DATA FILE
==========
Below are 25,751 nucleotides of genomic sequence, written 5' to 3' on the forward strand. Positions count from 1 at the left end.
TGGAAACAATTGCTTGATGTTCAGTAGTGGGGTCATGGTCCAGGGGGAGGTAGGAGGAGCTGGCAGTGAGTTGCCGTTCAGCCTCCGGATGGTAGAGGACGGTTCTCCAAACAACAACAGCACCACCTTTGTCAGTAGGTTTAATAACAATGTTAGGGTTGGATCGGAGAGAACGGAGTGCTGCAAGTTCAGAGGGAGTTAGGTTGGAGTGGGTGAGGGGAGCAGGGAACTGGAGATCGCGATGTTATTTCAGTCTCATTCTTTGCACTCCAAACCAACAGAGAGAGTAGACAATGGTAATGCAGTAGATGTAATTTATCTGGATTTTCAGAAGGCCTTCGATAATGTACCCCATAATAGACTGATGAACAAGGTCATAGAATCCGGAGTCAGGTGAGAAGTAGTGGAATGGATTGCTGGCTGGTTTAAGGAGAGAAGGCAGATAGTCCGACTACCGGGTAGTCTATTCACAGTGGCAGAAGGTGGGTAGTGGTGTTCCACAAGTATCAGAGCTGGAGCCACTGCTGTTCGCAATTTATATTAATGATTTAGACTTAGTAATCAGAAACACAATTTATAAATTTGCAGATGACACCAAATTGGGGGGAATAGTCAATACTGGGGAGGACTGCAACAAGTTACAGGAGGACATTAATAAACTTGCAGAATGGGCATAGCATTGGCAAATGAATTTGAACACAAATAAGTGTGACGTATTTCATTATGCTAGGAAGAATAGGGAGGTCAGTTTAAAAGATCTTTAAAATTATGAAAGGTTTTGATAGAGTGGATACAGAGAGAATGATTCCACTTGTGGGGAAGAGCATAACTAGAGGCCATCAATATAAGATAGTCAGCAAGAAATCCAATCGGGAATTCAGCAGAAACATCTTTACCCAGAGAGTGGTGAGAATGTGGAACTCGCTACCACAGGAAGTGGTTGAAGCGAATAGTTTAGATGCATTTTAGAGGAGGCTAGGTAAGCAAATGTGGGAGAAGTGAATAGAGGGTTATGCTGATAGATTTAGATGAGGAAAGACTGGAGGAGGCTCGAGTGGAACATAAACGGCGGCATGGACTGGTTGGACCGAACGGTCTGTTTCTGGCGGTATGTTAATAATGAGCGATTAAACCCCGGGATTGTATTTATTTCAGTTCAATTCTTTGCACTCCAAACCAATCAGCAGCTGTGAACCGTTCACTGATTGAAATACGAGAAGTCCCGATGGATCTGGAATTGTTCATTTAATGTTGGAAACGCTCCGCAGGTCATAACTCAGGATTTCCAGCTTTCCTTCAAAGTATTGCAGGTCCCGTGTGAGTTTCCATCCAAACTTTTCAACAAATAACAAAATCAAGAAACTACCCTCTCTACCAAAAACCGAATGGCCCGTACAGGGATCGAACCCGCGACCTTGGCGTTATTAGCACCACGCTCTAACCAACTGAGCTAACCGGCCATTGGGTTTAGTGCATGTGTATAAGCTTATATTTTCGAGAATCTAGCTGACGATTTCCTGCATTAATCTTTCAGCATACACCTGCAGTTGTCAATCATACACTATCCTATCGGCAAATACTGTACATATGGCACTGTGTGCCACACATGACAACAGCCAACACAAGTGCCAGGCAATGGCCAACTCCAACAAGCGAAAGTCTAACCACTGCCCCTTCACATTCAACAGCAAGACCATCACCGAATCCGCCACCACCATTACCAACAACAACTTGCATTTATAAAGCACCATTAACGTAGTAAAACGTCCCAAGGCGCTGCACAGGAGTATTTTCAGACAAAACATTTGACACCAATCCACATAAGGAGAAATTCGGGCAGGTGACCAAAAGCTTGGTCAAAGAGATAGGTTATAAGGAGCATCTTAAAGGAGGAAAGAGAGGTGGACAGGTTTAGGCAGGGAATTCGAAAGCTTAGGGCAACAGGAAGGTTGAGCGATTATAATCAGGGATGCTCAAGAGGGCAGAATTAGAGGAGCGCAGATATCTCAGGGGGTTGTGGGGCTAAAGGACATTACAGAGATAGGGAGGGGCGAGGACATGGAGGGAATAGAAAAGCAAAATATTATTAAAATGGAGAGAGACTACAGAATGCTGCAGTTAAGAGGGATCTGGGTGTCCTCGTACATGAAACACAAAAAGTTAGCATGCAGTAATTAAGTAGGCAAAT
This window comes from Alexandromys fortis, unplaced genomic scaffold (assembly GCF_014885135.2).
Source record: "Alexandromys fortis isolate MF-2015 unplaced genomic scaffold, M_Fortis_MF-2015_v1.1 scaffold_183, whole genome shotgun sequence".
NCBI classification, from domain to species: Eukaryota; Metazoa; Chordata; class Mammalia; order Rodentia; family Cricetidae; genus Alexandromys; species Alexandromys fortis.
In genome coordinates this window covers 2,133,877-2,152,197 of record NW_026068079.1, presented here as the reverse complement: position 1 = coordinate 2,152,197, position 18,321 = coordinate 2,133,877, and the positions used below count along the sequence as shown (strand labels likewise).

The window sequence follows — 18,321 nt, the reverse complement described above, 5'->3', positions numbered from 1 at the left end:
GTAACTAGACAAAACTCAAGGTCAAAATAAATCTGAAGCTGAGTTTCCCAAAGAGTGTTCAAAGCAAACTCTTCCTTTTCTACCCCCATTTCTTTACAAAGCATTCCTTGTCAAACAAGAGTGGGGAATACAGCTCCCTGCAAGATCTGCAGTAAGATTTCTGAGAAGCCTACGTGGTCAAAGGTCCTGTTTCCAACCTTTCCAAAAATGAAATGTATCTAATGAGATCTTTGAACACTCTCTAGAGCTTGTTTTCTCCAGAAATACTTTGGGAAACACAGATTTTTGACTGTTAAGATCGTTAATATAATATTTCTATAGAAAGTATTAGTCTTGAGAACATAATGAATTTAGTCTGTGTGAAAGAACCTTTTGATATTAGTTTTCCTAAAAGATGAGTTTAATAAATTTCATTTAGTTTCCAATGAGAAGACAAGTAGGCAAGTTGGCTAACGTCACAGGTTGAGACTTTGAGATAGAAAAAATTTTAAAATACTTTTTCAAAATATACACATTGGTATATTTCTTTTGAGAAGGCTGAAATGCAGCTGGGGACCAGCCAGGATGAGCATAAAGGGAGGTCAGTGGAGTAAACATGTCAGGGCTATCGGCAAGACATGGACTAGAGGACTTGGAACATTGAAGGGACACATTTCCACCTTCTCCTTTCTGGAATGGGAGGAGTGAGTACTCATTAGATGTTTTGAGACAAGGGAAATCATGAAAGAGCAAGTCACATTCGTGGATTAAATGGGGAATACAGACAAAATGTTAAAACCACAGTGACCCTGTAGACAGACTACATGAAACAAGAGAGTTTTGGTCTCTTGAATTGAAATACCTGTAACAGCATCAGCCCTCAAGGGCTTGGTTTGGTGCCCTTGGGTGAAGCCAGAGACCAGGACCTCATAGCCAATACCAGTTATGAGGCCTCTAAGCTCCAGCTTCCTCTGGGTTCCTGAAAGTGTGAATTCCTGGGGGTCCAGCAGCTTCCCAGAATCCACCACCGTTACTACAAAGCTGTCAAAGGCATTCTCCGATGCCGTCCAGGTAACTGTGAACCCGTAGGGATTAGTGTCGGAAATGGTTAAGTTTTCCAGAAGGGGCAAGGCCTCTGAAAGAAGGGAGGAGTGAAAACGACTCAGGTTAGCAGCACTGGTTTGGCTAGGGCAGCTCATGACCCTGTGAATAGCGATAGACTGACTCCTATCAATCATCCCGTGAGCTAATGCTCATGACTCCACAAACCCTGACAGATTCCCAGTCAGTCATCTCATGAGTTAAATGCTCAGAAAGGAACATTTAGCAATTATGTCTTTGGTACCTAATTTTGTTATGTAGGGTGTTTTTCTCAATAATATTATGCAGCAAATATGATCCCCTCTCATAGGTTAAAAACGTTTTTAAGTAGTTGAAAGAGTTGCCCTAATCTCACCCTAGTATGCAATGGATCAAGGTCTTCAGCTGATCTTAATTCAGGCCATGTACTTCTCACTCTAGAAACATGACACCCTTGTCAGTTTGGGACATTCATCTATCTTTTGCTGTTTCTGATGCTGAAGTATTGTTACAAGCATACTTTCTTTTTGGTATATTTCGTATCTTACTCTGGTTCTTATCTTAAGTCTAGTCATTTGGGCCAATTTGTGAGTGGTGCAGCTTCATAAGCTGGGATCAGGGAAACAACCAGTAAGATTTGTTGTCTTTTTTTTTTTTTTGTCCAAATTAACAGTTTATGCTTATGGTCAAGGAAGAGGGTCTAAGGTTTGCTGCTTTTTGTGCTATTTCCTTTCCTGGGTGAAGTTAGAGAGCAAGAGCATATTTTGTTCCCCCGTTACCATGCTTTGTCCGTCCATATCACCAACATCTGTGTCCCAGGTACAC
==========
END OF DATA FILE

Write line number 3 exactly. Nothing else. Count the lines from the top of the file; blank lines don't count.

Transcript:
This window comes from Alexandromys fortis, unplaced genomic scaffold (assembly GCF_014885135.2).